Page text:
Hadash is an acronym which means the Democratic Front for Peace and Equality. From the year after the establishment of the State of Israel, until 1977, when it united with Charlie Biton’s Israeli Black Panthers, Hadash was known as the Israeli Communist Party under the acronym Maki. From 1977 until 1990, when the Black Panthers left, its official name was the Israeli Communist Party, Rakah, Black Panthers, and Jewish and Arab Public Circles. In the past two decades, it has periodically united with Balad, Ta’al, the National Democratic Pact, and with the N.D.P. and several other groups under the National Municipal Alliance.
“Once Israel was established… [Maki] remained the only political framework representing the interests of those members of the state’s Arab population who believed in a bi-national solution to the Palestine issue...” “For years, [it] was the only political body in Israel through which Israeli Arabs could express… their desires and dissatisfactions, and wage their political struggle for equal citizenship…” Maki retained this status until 1984. “It was able to claim that it had no part in the political decisions that had brought the Naqba on the Arab inhabitants…”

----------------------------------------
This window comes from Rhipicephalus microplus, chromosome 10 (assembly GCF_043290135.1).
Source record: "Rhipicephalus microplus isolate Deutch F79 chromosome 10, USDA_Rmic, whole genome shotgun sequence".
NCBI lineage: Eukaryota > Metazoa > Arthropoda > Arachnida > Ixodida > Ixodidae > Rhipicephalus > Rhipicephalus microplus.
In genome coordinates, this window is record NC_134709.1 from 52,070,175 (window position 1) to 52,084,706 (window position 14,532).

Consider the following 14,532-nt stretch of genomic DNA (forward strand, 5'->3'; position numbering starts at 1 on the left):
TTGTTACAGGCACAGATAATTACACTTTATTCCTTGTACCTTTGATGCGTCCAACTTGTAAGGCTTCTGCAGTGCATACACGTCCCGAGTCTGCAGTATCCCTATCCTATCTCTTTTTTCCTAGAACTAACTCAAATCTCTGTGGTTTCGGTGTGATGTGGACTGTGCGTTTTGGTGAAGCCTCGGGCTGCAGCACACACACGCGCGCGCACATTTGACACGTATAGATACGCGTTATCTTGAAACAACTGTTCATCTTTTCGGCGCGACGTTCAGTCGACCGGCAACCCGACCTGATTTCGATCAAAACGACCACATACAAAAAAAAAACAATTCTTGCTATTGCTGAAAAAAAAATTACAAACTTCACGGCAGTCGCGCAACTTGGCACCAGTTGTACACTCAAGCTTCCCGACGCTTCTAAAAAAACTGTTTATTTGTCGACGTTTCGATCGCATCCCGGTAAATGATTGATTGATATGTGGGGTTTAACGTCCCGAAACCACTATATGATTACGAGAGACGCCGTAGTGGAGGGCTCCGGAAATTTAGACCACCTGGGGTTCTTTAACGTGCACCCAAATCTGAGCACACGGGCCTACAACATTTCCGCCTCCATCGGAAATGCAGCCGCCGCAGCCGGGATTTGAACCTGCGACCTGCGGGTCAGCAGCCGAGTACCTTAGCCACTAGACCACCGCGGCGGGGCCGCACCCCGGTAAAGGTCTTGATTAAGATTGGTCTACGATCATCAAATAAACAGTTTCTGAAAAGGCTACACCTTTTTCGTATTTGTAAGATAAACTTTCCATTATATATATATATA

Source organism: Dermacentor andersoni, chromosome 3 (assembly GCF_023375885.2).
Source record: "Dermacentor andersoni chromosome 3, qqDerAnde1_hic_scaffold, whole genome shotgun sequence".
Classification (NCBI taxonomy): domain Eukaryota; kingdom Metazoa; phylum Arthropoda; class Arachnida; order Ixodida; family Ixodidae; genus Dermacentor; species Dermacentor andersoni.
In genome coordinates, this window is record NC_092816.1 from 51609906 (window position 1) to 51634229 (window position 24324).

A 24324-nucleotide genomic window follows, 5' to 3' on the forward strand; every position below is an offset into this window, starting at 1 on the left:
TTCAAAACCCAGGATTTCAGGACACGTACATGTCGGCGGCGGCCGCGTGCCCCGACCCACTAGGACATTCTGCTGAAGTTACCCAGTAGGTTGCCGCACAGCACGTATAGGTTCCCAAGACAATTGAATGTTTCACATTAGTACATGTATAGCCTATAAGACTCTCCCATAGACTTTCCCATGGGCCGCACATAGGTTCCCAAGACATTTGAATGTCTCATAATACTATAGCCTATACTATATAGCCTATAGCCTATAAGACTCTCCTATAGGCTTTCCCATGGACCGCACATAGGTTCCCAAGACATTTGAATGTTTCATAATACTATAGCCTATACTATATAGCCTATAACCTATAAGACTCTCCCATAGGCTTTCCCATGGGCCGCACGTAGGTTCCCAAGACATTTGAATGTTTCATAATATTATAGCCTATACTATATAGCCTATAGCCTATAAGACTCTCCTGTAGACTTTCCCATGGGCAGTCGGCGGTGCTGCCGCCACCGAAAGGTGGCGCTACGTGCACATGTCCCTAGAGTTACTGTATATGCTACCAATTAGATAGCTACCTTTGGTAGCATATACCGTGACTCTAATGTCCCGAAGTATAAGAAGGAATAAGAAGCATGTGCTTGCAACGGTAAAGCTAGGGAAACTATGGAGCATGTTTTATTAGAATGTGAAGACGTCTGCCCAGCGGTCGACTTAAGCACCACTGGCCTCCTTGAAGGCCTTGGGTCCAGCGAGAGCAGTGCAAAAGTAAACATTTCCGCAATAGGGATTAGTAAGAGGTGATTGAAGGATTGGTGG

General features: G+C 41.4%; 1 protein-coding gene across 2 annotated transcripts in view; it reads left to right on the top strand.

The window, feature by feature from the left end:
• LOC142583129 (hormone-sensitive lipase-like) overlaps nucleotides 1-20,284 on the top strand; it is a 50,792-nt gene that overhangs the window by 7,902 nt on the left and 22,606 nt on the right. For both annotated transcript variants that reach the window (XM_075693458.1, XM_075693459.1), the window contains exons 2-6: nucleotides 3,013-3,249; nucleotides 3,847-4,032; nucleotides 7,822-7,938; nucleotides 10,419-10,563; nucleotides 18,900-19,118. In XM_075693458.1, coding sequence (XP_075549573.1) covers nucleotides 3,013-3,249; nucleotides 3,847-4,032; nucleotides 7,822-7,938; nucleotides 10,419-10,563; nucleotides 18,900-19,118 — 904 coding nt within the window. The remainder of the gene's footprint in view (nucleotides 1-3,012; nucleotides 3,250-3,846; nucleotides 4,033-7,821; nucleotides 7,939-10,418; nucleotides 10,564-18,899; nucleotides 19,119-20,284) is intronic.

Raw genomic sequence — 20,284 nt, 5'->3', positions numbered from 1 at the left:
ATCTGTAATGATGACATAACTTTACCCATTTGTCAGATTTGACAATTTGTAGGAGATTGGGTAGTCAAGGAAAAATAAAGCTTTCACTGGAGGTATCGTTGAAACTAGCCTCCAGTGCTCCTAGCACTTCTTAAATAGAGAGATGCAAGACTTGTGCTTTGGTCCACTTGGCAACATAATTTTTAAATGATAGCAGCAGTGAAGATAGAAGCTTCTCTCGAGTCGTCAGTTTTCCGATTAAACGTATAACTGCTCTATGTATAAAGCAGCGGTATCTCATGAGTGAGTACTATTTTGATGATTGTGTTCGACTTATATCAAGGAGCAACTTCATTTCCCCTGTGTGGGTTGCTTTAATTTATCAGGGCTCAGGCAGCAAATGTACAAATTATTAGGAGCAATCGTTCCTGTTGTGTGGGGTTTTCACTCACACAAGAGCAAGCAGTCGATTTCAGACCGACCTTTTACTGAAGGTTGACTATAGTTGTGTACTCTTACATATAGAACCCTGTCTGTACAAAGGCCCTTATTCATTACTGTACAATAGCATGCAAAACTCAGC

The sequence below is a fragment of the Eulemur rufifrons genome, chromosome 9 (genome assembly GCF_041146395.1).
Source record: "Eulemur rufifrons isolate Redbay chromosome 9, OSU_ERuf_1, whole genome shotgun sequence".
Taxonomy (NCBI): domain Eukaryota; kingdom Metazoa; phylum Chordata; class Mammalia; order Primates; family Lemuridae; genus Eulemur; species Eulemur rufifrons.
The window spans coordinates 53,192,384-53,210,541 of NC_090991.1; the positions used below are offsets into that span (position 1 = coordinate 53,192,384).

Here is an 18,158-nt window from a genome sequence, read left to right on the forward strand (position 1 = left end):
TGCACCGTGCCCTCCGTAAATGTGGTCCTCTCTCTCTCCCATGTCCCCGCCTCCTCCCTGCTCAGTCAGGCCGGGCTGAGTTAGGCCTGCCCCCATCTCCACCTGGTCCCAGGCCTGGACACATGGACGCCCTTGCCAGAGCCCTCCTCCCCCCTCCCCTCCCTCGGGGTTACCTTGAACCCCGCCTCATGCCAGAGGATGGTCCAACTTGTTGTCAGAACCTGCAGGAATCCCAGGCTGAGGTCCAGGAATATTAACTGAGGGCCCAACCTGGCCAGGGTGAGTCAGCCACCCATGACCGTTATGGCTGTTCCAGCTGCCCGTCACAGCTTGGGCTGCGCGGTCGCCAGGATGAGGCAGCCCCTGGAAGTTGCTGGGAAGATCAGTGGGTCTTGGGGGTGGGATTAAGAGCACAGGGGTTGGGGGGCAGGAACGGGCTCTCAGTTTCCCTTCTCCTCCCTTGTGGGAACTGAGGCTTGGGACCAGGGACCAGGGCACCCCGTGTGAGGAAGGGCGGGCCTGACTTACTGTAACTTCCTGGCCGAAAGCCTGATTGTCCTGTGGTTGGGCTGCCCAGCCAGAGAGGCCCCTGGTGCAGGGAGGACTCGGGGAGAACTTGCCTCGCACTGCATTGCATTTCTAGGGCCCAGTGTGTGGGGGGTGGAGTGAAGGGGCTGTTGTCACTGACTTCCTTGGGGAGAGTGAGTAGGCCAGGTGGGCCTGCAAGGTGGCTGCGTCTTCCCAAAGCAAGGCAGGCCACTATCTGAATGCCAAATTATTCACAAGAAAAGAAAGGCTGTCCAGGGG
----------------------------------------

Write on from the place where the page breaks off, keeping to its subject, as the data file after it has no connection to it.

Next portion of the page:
In 1965, Maki split between mostly Jewish and mostly Arab factions. Some of the Arabs founded the New Communist List (Rakah), which advocated “national rights in Palestine, equal to the national rights of the Jewish people.” In the election following the Six-Day War of 1967, Rakah gained seats in the Knesset (Israeli parliament) while the Israeli Communist Party lost seats. In this election, some Jewish Israeli Communist Party members still voted for pro-Arab nationalist parties.